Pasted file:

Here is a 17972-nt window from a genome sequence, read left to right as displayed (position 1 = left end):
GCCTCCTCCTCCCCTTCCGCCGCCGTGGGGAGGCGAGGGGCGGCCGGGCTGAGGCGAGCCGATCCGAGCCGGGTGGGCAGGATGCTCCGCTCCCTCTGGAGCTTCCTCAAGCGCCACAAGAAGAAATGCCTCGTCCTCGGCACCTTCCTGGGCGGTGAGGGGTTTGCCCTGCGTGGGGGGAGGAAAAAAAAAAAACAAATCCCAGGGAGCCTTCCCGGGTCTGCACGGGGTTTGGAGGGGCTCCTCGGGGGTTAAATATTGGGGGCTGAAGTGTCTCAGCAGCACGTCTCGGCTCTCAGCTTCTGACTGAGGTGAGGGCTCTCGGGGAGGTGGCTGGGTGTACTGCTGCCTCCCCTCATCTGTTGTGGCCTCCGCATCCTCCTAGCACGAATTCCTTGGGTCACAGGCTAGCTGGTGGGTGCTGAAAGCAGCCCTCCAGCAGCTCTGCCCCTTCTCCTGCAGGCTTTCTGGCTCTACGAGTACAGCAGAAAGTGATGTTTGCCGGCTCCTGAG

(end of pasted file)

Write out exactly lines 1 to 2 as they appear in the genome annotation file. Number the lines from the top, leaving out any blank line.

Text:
Here is a 17972-nt window from a genome sequence, read left to right as displayed (position 1 = left end):
GCCTCCTCCTCCCCTTCCGCCGCCGTGGGGAGGCGAGGGGCGGCCGGGCTGAGGCGAGCCGATCCGAGCCGGGTGGGCAGGATGCTCCGCTCCCTCTGGAGCTTCCTCAAGCGCCACAAGAAGAAATGCCTCGTCCTCGGCACCTTCCTGGGCGGTGAGGGGTTTGCCCTGCGTGGGGGGAGGAAAAAAAAAAAACAAATCCCAGGGAGCCTTCCCGGGTCTGCACGGGGTTTGGAGGGGCTCCTCGGGGGTTAAATATTGGGGGCTGAAGTGTCTCAGCAGCACGTCTCGGCTCTCAGCTTCTGACTGAGGTGAGGGCTCTCGGGGAGGTGGCTGGGTGTACTGCTGCCTCCCCTCATCTGTTGTGGCCTCCGCATCCTCCTAGCACGAATTCCTTGGGTCACAGGCTAGCTGGTGGGTGCTGAAAGCAGCCCTCCAGCAGCTCTGCCCCTTCTCCTGCAGGCTTTCTGGCTCTACGAGTACAGCAGAAAGTGATGTTTGCCGGCTCCTGAG